If you’re planning that bucket list family vacation to Iceland, make sure a glacier hike is on your to do list. But can you do a glacier hike with kids? We did! Here are a few tips for planning the perfect family friendly glacier hike.
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When we started planning our family vacation to Iceland, a glacier hike was one of the top activities on our wish list! It’s such a unique experience, and one that can only be had a few places in the world. We didn’t want to miss it! But we were also a little hesitant about whether we could manage it with an eight year old kid!
But we’ve been there, accomplished our glacier hike, and I’m here to tell you that it can totally be done! Here are a few tips to help you plan the ultimate glacier hike with kids.
Pick a small group tour.
There are many wonderful tour companies running glacier hikes on Iceland’s South Coast, but most of the group tours are large groups. I’m talking 20+ people on some of the tours. When glacier hiking with kids, I strongly recommend that you choose a smaller group tour.
The overall experience will be much calmer and more enjoyable. And frankly, a smaller group where the guide can easily keep tabs on everyone is also a whole lot safer with kids in the mix.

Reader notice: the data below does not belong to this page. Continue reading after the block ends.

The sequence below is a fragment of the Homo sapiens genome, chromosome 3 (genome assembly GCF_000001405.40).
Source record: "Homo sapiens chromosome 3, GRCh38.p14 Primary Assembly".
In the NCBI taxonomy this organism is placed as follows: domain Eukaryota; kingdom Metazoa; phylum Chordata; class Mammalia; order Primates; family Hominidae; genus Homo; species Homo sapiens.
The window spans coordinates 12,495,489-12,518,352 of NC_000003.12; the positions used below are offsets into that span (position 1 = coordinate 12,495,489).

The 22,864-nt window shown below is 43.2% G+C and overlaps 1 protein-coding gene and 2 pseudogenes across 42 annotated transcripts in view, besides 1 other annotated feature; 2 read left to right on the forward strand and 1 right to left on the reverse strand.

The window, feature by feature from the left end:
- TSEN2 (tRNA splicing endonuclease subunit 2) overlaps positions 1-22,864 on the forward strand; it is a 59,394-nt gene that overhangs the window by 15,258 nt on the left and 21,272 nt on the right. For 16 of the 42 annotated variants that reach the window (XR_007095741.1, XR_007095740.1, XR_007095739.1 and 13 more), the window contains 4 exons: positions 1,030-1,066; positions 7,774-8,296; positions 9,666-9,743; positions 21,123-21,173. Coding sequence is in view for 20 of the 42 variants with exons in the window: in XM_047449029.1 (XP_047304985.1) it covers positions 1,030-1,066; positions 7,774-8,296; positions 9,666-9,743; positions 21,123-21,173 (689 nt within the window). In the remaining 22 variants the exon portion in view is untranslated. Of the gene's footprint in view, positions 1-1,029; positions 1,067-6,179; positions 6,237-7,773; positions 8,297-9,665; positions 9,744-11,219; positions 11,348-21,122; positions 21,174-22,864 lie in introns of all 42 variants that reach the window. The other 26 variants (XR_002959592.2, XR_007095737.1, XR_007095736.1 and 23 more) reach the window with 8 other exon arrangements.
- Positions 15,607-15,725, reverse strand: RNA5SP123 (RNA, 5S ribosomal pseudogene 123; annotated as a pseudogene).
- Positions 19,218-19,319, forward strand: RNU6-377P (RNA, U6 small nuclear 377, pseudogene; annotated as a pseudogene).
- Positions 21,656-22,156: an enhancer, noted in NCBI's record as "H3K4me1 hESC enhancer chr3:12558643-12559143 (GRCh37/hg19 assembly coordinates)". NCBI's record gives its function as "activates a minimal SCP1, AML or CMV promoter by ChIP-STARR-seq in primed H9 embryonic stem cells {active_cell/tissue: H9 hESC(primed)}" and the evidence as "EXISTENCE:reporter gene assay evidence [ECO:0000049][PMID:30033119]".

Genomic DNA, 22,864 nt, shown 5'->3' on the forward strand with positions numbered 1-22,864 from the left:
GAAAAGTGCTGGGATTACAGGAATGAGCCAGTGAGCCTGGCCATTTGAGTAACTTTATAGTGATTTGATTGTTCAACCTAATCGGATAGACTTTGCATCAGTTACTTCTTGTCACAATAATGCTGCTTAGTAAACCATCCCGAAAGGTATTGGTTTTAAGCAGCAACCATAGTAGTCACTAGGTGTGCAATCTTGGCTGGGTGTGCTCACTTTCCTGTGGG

We opted for this extra small group tour with Melrakki Adventures, which had a maximum of eight people in the group. (You can read my full review of the glacier hiking tour here.) It ended up being our family of three and one other family of four. My son was the only young kid in the group (the other two boys were high school aged), which made it easy for the guide to give him some extra attention and keep a close eye on him.
Obviously you are going to be keeping a close eye on your kiddos yourself – but I’m not exactly a glacier hiking expert either.
Limit the non-glacier hiking time.
Another thing to look for when choosing a tour is how much time will be spent getting to the glacier versus actually hiking on the glacier. Many of the tours that we considered had rather long hikes just to reach the glacier itself.
We ended up doing our glacier hike in Skaftafell, where we hiked one of the “fingers” of the massive Vatnajokull Glacier. Our tour guide took us in a 4×4 Jeep right up to the base of the glacier – something that couldn’t be done in a regular vehicle. So nearly all of our tour time was spent on the glacier itself. We saw other groups arriving in buses, parking in large lot, and then taking a 20-30 minute hike in just to get to the place that we started.
Our tour was a total of three hours including the 20 minute ride to the glacier each way. And we spent at least two full hours on the ice. So very little time wasted!
When hiking with kids this is extra important, as they aren’t going to have the same stamina as an adult hiker. You don’t want to burn up their energy before you’ve even gotten to the main attraction.
Age Limits and Shoe Sizes